Wednesday 11 November 2020 2:31pm
Jaye Moors has been working hard to reveal some of the underpinning genetics of cardio-metabolic disease in Māori and Pasefika, and now she is able to start giving back to her community.
The New Zealand-born Samoan researcher is currently writing up her PhD thesis on her investigations into Polynesian-specific genetic variants of cardio-metabolic disease in Māori and Pasefika communities in New Zealand. This project has been supported by a prestigious Health Research Council Pacific PhD scholarship.
In her research, Jaye identified a Polynesian-specific variant of a gene involved in cholesterol metabolism and showed that it associated with an increase in ‘good cholesterol’ (HDL) and a decrease in the ‘bad cholesterol’ (LDL) in the Polynesian population of New Zealand.
She also helped reveal that in Pasefika teenagers in New Zealand, increased alcohol consumption is associated with increased BMI, which in turn is associated with well-established risk factors for cardio-metabolic disease.
A recently-announced HRC Pacific Health Knowledge Translation Grant will help Jaye to tell people about her research findings.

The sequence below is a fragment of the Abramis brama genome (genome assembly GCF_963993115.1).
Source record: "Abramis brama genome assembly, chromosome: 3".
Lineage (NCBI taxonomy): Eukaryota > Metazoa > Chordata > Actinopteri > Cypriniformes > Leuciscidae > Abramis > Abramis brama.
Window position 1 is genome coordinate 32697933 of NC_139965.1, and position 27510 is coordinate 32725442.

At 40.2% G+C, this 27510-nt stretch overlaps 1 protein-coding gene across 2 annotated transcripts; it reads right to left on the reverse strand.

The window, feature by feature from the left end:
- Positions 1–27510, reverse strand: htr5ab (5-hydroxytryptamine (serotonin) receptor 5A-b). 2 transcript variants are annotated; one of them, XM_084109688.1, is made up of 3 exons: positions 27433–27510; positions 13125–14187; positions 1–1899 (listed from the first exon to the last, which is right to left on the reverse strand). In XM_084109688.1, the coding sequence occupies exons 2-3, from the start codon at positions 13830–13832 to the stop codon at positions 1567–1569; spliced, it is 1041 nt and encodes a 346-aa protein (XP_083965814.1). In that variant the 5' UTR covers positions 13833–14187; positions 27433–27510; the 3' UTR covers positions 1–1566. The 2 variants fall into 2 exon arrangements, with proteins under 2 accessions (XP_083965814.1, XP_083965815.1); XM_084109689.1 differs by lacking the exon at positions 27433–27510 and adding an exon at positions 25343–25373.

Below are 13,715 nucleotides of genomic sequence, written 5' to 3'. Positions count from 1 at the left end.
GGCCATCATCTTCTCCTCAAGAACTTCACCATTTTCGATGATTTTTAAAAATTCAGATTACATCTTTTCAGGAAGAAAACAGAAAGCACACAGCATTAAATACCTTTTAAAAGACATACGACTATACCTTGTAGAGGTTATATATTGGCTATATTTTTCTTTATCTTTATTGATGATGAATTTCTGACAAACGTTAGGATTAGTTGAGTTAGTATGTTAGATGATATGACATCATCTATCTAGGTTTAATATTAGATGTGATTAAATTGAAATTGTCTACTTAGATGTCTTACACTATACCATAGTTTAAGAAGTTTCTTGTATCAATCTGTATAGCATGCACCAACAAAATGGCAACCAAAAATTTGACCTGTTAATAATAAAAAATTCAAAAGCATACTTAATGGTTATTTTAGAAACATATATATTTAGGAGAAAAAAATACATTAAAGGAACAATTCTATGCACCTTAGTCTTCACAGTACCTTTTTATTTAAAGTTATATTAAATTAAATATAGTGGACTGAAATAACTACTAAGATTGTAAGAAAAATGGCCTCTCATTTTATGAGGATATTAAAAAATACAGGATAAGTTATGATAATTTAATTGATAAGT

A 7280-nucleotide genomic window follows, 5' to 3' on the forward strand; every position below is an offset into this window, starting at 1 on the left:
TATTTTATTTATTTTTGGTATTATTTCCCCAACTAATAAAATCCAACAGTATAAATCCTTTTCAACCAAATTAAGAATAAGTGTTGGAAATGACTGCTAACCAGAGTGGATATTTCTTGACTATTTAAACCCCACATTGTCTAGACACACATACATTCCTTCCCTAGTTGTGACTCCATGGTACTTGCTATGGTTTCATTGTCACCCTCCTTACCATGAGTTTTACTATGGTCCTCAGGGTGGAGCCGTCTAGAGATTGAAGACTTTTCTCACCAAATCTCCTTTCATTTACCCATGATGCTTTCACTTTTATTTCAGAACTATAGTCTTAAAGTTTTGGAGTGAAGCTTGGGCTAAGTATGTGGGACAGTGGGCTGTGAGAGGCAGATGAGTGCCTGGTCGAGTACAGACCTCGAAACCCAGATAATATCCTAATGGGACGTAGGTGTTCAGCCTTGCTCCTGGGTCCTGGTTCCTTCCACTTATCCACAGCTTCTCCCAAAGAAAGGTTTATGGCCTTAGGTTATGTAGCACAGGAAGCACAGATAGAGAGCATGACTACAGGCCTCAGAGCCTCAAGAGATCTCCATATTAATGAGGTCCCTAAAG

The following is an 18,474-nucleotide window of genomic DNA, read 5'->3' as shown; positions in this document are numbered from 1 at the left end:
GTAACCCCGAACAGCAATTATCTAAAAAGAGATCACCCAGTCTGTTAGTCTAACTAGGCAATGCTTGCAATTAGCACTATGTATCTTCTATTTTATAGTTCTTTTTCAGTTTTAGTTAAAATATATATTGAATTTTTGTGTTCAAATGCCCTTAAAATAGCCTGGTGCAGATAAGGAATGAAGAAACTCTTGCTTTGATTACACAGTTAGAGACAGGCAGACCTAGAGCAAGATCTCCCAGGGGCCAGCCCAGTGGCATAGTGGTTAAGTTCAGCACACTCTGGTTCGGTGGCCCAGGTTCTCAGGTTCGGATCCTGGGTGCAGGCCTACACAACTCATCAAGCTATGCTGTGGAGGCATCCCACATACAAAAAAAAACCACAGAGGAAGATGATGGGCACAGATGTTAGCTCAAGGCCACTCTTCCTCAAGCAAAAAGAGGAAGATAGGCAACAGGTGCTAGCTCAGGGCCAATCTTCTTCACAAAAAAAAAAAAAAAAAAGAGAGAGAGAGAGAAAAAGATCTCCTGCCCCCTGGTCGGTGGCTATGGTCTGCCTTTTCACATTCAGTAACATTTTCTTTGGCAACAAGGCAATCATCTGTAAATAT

The grant will support her to publish the results in traditional academic journals, making them accessible for all researchers to learn from and build upon.
But the grant will also help Jaye to organise meetings or “fono” (in Samoan) to tell the subjects of her research and their communities about what she has found out and how they can use that knowledge to improve their health. This is a particularly valuable way to share research findings that most biomedical PhD students either don’t consider or are not able to pursue.
After finishing her PhD, Jaye will be carrying out research into post-stroke neuroregeneration using RNAseq techniques with Dr Andrew Clarkson of the Department of Anatomy.
Long-term, however, she plans to continue research into the genetics of disease in Pasefika populations.
"I would like to continue training in the space of identifying Polynesian-specific genetics of cardio-metabolic disease and applying my skills to improving the health of Pasefika people to decrease disparities and inequities. I am passionate about wanting to work with Pasefika communities and also ensuring the research directly benefits the health of our communities," she says.
“Understanding biology, and how our bodies work is crucial. We know that cardio-metabolic conditions have a genetic predisposition, and our research may help destigmatise them, highlighting that our communities affected are not at fault. This research is important to removing the shame associated with these cardio-metabolic conditions so that our Māori and Pasefika people may take ownership of their health.”
"The work is [also] important because everyone in New Zealand deserves biologically informed healthcare.”
Jaye is grateful for the ongoing support of her family, friends and supervisors as she works towards her vision.